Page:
Human proof design is design that prevents people from successful using the item.
It is similar to mistake proofing except instead of prevent mistakes it prevents people from using it.
When you see human proof design you will often see signs to tell people how to use the device that has been human proofed. Common instances of this are hotels that have shower designs so opaque they need instructions on how to use a device most people have no problem using if they are not human proofed.
Human proof design is often created by a subset of designers that care about how something looks more than how it is used.
Most people prefer designs that are beautiful without being human proofed. The Design of Everyday Things is a great book on designing beautifully with customer focus.
A sign your design is human proofed is that a sign or manual is needed for people to use it.
Most human proof design can be identified very simply by having regular people try to use the item. Watch what they do and when they struggle to use it, many problems will be very obvious. You can’t use people in this effort that are significantly different from the normal users.
In several areas I see these failures quite often. Hotel rooms are a common source of problems. The light switches are often very odd and I have to search all over to find out how to turn on or off different lights.
Here are the blog posts from 3 years ago this month on the Curious Cat Management Improvement blog: From Mechanistic to Social Systemic Thinking – Targets Distorting the System – Dilbert and Deming.
The Dilbert site has learned to take advantage of the web and allow embedding of the strips on blogs and web pages. Good for them, but you really would have thought they would have lead this trend not delayed so long.
[Was displaying Dilbert strip from 21 January 1997 before pointy haired boss broke their service]
Update: Oh and now they seem to have broken the service. Not really a surprise if you figure the people managing Dilbert apply the pointy haired boss’ ideas to help them manage. Sigh. Scott Adams is not in any danger or running out to management lameness to ridicule.
Toyota has a section on their web site called Planet Kaizen [the broken link to www.toyota.com/planetkaizen was removed, this is a rare instance where they are doing us a favor by removing this poorly designed application from the internet]: “what happens when you dig a little deeper and peel back the sheet metal to discover what makes a Toyota a Toyota.”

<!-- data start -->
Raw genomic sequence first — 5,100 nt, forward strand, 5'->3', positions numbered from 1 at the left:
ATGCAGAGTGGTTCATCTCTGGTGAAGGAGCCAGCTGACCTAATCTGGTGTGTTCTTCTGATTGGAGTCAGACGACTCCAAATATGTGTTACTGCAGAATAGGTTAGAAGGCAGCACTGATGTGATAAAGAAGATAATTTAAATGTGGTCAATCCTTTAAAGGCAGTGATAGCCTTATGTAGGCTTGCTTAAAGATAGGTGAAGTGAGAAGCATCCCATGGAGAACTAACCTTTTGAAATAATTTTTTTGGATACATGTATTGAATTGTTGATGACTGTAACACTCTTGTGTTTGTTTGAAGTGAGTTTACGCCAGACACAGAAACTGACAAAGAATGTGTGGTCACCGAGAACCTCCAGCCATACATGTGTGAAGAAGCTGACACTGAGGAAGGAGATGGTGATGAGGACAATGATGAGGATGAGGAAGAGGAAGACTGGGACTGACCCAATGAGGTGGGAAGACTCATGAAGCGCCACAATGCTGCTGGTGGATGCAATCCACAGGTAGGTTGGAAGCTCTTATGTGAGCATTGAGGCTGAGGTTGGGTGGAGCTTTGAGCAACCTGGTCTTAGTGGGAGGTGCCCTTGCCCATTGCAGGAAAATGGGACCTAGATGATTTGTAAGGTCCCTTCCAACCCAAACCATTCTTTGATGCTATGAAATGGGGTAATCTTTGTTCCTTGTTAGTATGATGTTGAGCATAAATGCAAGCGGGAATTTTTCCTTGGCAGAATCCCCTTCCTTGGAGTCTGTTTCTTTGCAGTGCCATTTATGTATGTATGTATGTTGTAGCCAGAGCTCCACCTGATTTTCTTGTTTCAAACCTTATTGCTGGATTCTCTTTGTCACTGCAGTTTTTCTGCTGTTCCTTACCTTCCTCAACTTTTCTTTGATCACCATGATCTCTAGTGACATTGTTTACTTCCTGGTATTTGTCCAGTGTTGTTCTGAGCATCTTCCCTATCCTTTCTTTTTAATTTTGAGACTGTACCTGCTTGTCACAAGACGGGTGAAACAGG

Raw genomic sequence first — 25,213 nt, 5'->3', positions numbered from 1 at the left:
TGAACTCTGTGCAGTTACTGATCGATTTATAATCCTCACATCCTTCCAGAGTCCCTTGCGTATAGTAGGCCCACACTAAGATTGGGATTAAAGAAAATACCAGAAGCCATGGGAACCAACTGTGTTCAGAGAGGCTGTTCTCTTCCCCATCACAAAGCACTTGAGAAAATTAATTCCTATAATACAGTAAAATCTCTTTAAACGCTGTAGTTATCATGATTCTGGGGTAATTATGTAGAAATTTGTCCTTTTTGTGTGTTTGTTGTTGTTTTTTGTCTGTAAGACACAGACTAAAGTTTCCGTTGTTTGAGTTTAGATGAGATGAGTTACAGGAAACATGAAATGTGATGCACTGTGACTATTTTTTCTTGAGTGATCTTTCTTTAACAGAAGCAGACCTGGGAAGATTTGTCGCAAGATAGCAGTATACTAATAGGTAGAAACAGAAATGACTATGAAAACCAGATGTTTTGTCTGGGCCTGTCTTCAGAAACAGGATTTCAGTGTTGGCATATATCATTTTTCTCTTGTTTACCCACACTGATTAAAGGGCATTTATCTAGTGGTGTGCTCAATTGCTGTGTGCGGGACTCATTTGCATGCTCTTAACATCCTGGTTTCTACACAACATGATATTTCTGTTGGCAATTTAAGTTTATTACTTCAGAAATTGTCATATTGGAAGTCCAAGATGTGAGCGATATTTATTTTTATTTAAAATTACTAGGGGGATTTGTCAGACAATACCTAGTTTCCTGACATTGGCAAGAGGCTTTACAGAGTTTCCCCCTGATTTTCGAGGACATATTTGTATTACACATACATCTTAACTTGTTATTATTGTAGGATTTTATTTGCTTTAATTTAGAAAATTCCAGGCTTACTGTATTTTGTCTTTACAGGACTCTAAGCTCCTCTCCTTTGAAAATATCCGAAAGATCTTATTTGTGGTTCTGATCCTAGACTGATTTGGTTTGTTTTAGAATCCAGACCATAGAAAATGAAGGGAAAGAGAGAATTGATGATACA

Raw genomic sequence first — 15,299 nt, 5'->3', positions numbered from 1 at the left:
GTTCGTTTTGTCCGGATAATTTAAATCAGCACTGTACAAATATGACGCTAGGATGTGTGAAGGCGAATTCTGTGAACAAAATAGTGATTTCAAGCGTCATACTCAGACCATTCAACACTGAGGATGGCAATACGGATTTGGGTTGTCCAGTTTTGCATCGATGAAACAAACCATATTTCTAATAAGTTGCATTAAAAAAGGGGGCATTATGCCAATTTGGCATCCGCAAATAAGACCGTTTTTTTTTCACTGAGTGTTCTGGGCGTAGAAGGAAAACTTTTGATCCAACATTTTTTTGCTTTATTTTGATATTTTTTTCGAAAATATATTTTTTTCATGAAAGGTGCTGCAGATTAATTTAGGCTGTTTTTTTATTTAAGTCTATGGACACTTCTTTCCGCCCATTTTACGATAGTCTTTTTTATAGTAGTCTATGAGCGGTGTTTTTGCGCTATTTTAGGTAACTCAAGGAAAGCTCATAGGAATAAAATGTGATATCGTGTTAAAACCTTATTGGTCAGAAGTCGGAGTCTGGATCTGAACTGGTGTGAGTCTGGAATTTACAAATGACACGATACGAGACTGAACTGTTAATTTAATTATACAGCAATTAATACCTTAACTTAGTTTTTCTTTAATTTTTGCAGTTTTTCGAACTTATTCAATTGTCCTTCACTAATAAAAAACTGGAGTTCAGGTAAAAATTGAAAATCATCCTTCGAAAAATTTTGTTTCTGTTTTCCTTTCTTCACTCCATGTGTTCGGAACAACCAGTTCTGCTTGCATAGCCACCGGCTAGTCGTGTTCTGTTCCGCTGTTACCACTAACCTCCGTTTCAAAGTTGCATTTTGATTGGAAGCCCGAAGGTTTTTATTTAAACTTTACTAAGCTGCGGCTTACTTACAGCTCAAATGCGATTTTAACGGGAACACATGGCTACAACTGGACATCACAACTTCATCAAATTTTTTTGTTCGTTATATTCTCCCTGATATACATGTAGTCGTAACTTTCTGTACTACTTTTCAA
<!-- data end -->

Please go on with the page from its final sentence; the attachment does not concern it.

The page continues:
It requires Flash to view Planet Kaizen. I think it has amazingly bad visual controls (as do many flash applications). I can’t figure out why it would be done in flash – other than some marketing person, or IT person, thought it would be cool. I certainly don’t see how kaizen practices could have produced such an application. It seems to me one of the examples of how far Toyota still has to go.
Of course, as an automobile manufacturer failing to develop web applications well, is better than failing at manufacturing cars well. I would guess that this “planet kaizen” was not created by Toyota employees but instead outsourced to someone else. If it was done internally, I think Toyota’s management of marketing with technology may be in as much need of help as GM’s entire management is. In any case the non-manufacturing parts of Toyota, while some are managed well, still have plenty of room to improve.
Edited to correct links – people involved with web content really need to learn that pages must live forever. They broke them again, so I gave up trying to make up for their failure to follow good management processes.
BetterProcess Podcast and Blog [I removed the broken link]
I found a new source of podcasts [I removed the broken link] focused on manufacturing, charting, use of data and the like. Yesterday I wrote about the potential for webinars and last week I wrote about the value of podcasts to the transfer of management improvement knowledge. The biggest problem right now is finding management improvement podcasts so I am glad to find another source of podcasts on management improvement topics.
Topics of the podcasts include: Pareto charting, P-charting, Six Sigma (Measurement System Analysis) and manufacturing news.
All the podcasts end with a musical selection. This new technology allows individuals to create what they want. So we get a much more personal creations than were common in the past. I can’t imagine many video training sessions each ending in a musical selection. It also is made possible by thinking like that of the creative commons license (that allowing more use of your content may actual be wiser, in some cases, than prohibiting any use of content that you own).
The most recent podcast is part 2 of 2 (and the 12th podcast overall): Broken link an interview with Andy Sleeper a Master Black Belt discussing Measurement System Analysis.